This isn’t to say the original Battlestar Galactica did not bring up such subjects. However, such elements were displayed openly, whether it be Count Iblis or the glowing, angelic aliens that showed up. Those ideas wore the clothes of science fiction much better.

The angels in the new BSG did not.

Be that as it may, the Galactica and the fleet did find a new home, a shining planet known as Earth. Except, through the magic of melodrama, the Earth the fleet had been searching for turned out to be a radioactive, charred wreck and the planet where the humans ended up was miraculously found by the angel Kara Thrace and looked surprisingly like our very own big blue marble.

Okay, to tell you the truth, it was our Earth as it was 150,000 years ago.

So here come the technological advanced humans of the 12 Colonies to a primitive Earth. And where do they initially land? Africa. Where they find genetically compatible yet technological inferior native tribes. Oh, joy. At least the producers had the decency (?) not to show the natives up close. Can you imagine the uproar that would have occurred if they had shown the predominately white Galactica crew coming face to face with black Africans? I can. And maybe it should still happen anyway.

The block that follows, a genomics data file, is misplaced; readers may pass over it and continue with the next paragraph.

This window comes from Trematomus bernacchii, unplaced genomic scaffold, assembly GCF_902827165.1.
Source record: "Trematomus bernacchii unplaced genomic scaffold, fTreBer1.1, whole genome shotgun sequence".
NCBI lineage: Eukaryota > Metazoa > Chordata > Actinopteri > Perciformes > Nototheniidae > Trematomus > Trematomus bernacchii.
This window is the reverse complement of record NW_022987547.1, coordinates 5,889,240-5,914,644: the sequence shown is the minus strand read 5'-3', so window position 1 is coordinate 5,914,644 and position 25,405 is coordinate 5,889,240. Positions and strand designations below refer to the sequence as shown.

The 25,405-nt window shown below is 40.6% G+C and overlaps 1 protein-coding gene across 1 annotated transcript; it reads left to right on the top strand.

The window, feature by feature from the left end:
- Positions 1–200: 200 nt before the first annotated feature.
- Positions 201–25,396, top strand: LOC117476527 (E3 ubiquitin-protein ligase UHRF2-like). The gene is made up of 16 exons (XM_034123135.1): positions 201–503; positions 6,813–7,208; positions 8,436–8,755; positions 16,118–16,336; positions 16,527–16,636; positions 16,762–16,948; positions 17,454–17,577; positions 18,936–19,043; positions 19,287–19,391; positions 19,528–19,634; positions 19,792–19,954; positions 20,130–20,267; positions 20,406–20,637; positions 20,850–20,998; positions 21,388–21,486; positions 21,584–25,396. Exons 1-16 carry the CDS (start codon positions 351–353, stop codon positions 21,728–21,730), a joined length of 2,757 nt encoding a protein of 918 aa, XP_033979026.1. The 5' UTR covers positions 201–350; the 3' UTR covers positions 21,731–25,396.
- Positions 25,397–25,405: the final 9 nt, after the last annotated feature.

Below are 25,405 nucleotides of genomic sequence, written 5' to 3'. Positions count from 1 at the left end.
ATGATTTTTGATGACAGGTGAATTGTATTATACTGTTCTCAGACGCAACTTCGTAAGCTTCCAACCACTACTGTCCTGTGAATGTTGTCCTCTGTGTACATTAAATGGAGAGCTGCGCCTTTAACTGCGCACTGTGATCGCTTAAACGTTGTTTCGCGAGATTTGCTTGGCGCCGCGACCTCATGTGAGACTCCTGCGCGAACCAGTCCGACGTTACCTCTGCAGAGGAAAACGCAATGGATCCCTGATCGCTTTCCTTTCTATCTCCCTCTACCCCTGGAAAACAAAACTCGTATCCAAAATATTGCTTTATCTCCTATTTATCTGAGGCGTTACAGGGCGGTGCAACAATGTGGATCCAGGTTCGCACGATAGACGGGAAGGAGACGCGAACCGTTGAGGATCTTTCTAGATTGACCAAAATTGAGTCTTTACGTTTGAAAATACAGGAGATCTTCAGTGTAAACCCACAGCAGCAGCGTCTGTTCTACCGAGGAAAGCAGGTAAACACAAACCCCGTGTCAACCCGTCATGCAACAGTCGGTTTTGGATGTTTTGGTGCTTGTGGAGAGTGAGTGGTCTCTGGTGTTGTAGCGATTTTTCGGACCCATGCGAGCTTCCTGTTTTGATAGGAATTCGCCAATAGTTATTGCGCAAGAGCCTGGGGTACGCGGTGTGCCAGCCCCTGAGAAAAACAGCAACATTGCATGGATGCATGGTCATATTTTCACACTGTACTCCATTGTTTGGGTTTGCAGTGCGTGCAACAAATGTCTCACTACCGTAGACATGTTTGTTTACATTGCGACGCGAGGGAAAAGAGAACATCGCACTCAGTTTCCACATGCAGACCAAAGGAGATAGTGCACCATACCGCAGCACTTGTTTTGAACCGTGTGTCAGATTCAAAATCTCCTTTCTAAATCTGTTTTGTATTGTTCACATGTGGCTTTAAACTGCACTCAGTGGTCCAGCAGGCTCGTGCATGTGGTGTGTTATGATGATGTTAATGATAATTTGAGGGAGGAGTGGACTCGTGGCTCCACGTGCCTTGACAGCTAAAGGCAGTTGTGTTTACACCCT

Because I find it hard to believe, for all the complaint about the religiosity of the conclusion, that very few people picked up on the Eurocentric Imperialism of the colonists. When Lee “Apollo” Adama talks about leaving behind the high tech machines because humans can’t handle them properly while saying the colonists will give the natives the higher, more noble tools of language and culture and morality, thereby making them better, I nearly jumped out of my skin. To see that in the 21st century the arguments for European Imperialism and Slavery could be made so blithely galls me. Worse, I was witnessing a restatement of the Noble Savage argument. It still amazes me to realize that no matter how far human beings have come we really haven’t or really refuse to change at our core.